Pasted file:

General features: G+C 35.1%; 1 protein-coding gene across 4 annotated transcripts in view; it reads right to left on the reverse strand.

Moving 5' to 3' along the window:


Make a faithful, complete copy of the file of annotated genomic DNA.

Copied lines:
General features: G+C 35.1%; 1 protein-coding gene across 4 annotated transcripts in view; it reads right to left on the reverse strand.

Moving 5' to 3' along the window: